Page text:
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Common Reed Marsh

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System: Palustrine
Subsystem: Herbaceous
PA Ecological Group(s): Marsh Wetland and Basin Wetland

Global Rank: GNA rank interpretation
State Rank: S5

General Description

Common Reed Marsh occurs in standing water for most or all of the year and is often associated with impounded drainages, ponded areas near streams, or saturated areas surrounding drainages. The community occurs on poorly drained soils, usually mucky silt loam or shallow mucky peat. Vegetation is strongly dominated by common reed (Phragmites australis ssp. australis), which can form nearly monotypic stands. Other associated species may include common cat-tail (Typha latifolia), wool-grass (Scirpus cyperinus), smartweeds (Persicaria spp.), bonesets (Eupatorium spp.), sensitive fern (Onoclea sensibilis), and rice cutgrass (Leersia oryzoides). The exotic invasive species narrow-leaved cat-tail (Typha angustifolia) and purple loosestrife (Lythrum salicaria) can be present in these wetlands.

Rank Justification

Common, widespread, and abundant in the jurisdiction.

Identification

  • Near monotypic stands of common reed (Phragmites australis ssp. australis)
  • Occurs on impounded drainages, ponded areas near streams, or saturated areas surrounding drainages

International Vegetation Classification Associations:

Eastern Reed Marsh (CEGL004141)

NatureServe Ecological Systems:

North-Central Interior Freshwater Marsh (CES202.899)

Origin of Concept

Fike, J. 1999. Terrestrial and palustrine plant communities of Pennsylvania. Pennsylvania Natural Diversity Inventory. Harrisburg, PA. 86 pp.

Pennsylvania Community Code*

na : Not Available

*(DCNR 1999, Stone 2006)

Similar Ecological Communities

Common Reed Marsh can have similar species as Bluejoint – Reed Canary-grass Marsh and Mixed Forb – Graminoid Wet Meadow but differs between these types as it is clearly dominated by an almost monotypic stand of common reed (Phragmites australis ssp. australis).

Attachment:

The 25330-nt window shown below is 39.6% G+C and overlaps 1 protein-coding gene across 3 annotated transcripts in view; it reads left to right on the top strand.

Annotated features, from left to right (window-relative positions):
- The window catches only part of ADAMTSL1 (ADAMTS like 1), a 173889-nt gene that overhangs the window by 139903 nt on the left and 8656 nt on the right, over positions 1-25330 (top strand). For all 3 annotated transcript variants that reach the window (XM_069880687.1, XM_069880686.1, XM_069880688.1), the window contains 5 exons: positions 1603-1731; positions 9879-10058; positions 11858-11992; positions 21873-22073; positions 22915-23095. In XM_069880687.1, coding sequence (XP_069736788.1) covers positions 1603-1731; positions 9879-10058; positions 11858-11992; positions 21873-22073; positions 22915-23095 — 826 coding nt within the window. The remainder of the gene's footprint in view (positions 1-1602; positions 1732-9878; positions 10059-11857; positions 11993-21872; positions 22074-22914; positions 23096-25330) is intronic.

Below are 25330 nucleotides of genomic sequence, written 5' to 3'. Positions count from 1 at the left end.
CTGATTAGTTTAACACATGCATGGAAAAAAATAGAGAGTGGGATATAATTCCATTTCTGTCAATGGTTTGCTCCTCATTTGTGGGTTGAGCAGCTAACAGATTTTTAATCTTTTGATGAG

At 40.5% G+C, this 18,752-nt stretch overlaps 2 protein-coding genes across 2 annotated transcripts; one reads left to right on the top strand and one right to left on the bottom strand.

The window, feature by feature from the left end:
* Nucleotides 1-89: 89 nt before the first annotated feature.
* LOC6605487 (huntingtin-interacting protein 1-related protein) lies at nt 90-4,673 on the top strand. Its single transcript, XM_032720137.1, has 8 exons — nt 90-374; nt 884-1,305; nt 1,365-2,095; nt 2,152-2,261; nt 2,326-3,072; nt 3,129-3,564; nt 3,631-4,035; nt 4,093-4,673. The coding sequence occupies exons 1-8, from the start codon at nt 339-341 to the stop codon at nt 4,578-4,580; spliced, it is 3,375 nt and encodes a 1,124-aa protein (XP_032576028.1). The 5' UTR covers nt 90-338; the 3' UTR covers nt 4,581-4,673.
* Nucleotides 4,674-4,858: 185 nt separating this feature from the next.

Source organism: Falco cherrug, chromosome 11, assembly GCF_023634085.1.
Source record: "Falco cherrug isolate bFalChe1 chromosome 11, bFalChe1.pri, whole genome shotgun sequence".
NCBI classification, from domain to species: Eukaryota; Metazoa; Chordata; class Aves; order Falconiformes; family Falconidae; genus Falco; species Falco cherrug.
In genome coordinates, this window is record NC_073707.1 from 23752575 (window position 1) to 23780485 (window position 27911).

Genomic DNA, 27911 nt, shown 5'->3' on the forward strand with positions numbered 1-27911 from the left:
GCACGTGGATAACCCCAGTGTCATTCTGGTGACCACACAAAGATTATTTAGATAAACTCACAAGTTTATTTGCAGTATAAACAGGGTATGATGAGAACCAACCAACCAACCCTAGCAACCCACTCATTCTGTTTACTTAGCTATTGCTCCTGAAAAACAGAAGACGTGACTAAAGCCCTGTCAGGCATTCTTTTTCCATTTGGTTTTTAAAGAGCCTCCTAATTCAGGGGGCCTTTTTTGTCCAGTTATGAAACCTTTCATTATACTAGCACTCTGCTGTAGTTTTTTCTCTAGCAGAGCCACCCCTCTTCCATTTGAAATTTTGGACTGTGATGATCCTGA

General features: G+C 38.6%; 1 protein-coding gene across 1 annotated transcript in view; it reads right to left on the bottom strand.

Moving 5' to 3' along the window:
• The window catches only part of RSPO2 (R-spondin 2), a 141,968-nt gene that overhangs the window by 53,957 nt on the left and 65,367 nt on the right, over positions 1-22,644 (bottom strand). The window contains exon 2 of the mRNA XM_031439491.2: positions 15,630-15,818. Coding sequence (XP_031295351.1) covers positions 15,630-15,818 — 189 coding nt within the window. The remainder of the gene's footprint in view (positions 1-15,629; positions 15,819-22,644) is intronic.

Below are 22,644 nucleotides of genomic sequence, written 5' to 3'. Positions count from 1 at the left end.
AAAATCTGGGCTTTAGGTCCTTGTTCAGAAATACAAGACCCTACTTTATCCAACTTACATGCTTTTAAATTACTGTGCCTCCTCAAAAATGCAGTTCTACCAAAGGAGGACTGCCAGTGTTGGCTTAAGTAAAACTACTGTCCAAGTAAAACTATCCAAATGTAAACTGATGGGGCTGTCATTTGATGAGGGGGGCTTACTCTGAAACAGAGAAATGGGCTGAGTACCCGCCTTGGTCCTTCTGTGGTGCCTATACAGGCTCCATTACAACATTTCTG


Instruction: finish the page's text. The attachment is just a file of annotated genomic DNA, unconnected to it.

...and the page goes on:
Fike Crosswalk

None. This type is new to the Pennsylvania Plant Community Classification developed from PNHP inventory studies.

Conservation Value

This community can colonize disturbed ponds, impounded drainages, ponded areas near streams, or saturated areas surrounding drainages and displace native plant species and communities. However while this community is associated with decreasing native species diversity, the community also serves as a buffer for sediment and pollution runoff from adjacent developed lands by slowing the flow of surficial water, causing sediment to settle within this wetland.

Threats

This community can be a threat to other wetland communities through the clonal growth of common reed (Phragmites australis ssp. australis) and displacement of other vegetation types.

Management

It is important to prevent the spread of this community through invasive species control, and a natural buffer around the wetland should be maintained in order to minimize the spread of this community into adjacent vegetation.

Research Needs

This community is dominated by an exotic invasive species and there is an increasing need to document the impacts of this community on native plant species and communities.

Trends

The trend of this community is increasing due to the strong competitive nature of common reed (Phragmites australis ssp. australis) within altered environments. Common reed is able to colonize disturbed areas and form monotypic clonal stands which decrease both light and nutrient availability to native species.

Range Map

range map

Pennsylvania Range

Statewide.

Global Distribution

Alabama, Arkansas, Connecticut, Delaware, Florida, Georgia, Iowa, Indiana, Louisiana, Maine, Maryland, Massachusetts, Michigan, Minnesota, Missouri, North Carolina, New Hampshire, New Jersey, New York, Ohio, Pennsylvania, Rhode Island, South Carolina, Texas, Virginia, Vermont, Wisconsin, and West Virginia.

References

Pennsylvania Department of Conservation and Natural Resources (DCNR). 1999. Inventory Manual of Procedure. For the Fourth State Forest Management Plan. Pennsylvania Bureau of Forestry, Division of Forest Advisory Service.  Harrisburg, PA. 51 ppg.

Stone, B., D. Gustafson, and B. Jones. 2006 (revised). Manual of Procedure for State Game Land Cover Typing.  Commonwealth of Pennsylvania Game Commission, Bureau of Wildlife Habitat Management, Forest Inventory and Analysis Section, Forestry Division.  Harrisburg, PA. 79 ppg.

Cite as:
Eichelberger, B. 2011. Pennsylvania Natural Heritage Program. Common Reed Marsh Factsheet. Available from: http://naturalheritage.state.pa.us/Community.aspx?=30005 Date Accessed: December 15, 2018